Chickenpox – Symptoms, complications, and prevention

Also known as varicella, chickenpox is a highly contagious viral infection caused by the varicella-zoster virus. Often the symptoms are mild, and the condition resolves on its own in a few days or in a week or two. However, the virus that causes chickenpox never leaves the body but lies in a dormant state. It can reemerge in the form of shingles when one is in their sixties or seventies.

Once a person is exposed to the virus, the infection begins projecting symptoms within 10 to 21 days. The classic sign of chickenpox is rash that undergoes three phases. Initially, the small pinkish or reddish bumps will form all over the body. These bumps will then turn into fluid-filled blisters. Finally, the broken blisters will heal by forming scabbed lesions. These will take a few more days to completely go away. Apart from the rash, some other accompanying signs and symptoms are fever, loss of appetite, fatigue, and headaches.

In rare cases, the rash can turn severe and spread to the eyes, throat, and genitals. Therefore, one should always consult a doctor when the symptoms start showing to prevent any complications. Some complications that can occur are as follows:

  • Dehydration
  • Pneumonia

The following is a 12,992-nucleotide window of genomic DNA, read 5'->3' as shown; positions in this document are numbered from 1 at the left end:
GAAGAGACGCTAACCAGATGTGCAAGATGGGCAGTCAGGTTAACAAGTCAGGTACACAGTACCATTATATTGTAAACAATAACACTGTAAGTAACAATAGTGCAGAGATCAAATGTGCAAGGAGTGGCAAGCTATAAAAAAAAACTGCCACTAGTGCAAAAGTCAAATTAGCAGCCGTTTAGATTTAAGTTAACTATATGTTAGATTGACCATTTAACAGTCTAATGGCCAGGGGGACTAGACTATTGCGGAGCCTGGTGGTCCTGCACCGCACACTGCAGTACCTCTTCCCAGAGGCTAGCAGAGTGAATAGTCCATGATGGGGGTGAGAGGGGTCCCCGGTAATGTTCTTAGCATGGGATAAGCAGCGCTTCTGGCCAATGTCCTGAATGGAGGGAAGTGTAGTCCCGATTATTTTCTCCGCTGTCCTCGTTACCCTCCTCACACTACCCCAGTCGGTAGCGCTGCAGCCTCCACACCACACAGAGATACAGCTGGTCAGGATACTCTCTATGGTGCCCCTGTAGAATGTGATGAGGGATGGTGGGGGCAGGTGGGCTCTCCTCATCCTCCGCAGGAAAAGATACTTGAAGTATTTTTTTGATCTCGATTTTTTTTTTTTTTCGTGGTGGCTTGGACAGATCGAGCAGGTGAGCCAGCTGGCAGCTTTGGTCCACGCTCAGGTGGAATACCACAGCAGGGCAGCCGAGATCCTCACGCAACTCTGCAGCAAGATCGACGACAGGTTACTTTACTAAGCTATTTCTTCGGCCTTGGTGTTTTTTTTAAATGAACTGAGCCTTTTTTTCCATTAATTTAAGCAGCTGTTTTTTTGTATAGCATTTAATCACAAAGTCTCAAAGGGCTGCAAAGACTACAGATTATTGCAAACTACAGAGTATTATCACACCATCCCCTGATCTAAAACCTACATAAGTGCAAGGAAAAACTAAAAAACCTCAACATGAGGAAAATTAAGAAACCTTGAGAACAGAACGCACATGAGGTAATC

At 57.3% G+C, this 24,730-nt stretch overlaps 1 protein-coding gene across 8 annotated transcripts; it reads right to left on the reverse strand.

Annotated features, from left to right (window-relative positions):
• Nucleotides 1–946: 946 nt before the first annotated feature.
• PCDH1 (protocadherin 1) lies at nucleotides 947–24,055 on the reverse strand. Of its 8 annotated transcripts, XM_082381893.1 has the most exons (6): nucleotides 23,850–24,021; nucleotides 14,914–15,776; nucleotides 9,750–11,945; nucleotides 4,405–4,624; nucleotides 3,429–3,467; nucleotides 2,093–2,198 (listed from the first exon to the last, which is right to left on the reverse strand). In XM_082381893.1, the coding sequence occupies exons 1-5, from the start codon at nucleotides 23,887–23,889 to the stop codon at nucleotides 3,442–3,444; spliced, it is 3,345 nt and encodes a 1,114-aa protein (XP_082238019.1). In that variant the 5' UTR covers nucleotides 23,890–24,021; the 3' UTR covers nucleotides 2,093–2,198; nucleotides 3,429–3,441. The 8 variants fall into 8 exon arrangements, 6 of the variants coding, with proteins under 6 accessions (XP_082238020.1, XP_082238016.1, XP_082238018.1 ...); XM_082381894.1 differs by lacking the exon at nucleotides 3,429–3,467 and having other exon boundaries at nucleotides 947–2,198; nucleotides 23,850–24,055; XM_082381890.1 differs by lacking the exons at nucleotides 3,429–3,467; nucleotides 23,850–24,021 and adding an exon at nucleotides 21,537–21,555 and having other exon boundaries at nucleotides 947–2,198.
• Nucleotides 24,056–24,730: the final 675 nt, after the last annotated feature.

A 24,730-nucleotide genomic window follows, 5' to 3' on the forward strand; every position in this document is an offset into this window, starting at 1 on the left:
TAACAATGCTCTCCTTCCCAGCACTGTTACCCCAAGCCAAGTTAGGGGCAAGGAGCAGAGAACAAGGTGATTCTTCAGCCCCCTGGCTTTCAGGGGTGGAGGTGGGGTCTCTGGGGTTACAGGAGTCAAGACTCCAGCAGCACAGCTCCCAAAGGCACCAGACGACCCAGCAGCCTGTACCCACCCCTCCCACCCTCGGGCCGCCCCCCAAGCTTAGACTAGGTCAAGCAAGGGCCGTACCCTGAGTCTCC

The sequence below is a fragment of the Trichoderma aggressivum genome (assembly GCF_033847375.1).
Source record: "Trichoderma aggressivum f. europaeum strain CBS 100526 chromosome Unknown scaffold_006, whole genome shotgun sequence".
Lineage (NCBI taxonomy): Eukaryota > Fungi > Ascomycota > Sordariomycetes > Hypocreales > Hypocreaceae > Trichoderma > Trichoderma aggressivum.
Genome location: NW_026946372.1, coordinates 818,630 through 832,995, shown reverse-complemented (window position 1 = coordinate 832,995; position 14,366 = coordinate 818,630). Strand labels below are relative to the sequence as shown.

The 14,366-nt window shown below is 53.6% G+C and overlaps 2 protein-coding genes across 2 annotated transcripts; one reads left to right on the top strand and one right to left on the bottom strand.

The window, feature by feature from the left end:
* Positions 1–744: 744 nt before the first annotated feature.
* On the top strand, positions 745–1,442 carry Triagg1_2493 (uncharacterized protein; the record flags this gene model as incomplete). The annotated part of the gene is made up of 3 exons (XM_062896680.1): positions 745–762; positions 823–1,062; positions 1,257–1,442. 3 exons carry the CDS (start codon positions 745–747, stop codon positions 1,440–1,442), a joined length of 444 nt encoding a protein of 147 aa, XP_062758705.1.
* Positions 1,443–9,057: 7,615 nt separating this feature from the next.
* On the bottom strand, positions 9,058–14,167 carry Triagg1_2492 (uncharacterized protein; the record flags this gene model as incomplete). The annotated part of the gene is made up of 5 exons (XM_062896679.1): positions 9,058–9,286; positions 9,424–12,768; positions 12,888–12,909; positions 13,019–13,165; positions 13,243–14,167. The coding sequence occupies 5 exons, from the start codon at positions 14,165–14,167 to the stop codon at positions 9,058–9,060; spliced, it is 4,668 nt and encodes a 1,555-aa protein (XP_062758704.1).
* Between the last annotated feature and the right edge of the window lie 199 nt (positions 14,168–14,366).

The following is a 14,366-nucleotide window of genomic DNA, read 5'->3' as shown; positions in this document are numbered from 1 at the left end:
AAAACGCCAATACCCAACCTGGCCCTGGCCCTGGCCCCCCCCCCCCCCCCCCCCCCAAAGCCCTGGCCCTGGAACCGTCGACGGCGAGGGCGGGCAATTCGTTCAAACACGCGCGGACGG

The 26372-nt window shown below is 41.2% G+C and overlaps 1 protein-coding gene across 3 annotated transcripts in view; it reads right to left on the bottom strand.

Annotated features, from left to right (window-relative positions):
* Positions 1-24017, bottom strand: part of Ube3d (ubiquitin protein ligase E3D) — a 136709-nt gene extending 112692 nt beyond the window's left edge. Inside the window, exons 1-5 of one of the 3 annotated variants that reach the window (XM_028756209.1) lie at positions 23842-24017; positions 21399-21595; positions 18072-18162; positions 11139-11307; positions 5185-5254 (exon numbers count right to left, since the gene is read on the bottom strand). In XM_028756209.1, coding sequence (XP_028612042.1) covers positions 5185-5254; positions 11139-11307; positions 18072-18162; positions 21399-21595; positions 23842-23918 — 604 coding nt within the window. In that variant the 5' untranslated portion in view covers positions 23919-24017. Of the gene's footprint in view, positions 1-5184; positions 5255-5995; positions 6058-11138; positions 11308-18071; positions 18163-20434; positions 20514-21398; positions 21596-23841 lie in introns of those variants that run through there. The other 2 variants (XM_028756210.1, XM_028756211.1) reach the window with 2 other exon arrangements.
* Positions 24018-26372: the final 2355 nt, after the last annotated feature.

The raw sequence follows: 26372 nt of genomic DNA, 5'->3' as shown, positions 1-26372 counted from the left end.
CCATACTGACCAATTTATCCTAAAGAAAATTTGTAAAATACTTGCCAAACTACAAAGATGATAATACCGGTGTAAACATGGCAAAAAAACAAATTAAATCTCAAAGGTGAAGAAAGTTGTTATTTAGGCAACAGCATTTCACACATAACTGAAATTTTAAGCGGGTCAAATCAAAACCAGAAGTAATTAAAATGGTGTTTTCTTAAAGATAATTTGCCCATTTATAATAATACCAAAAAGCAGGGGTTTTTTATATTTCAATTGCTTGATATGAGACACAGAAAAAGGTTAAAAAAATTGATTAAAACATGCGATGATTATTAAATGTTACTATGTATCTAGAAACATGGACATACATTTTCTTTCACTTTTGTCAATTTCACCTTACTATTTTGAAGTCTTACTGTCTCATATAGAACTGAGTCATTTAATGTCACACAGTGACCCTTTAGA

• Encephalitis – brain inflammation
  • Bacterial infections of the bones, joints, blood, skin, and soft tissues
  • Reye’s syndrome
  • Toxic shock syndrome

Infants whose mothers never had chickenpox, pregnant women, people with weaker immune systems due to chronic conditions, children with asthma, and people using steroid medications or immunosuppressants are at a higher risk of developing any complications associated with chickenpox.

The risk of contracting chickenpox is amplified when one hasn’t been vaccinated for chickenpox or has never had chickenpox before. In most scenarios, individuals who have been infected with the varicella-zoster virus are immune. A few people can still develop this condition despite receiving a vaccination or even after being infected once, but this is extremely rare.

Preventing chickenpox
One of the best ways to prevent this condition is by getting the necessary immunizations. According to the Centers for Disease Control and Prevention (CDC), the chickenpox vaccine is effective for approximately 98% of the people. In instances where the vaccination fails to provide protection from the virus, it manages to alleviate the severity of the chickenpox symptoms.

Chickenpox vaccinations have to be administered in two doses. Young children should be given the first one when they are aged between 12 and 15 months and the second one when they are between the ages of 4 and 6 years. Unvaccinated older children between the ages of 7 and 12 are required to take two shots of the vaccine that are scheduled to be at least 3 months apart. Immunizations for children above 13 need to have a gap of only one month.

Child care employees, health care workers, teachers, international travelers, and adults living with kids must get vaccinated as they are highly prone to this infection. These two doses need to have a gap of at least a month or two.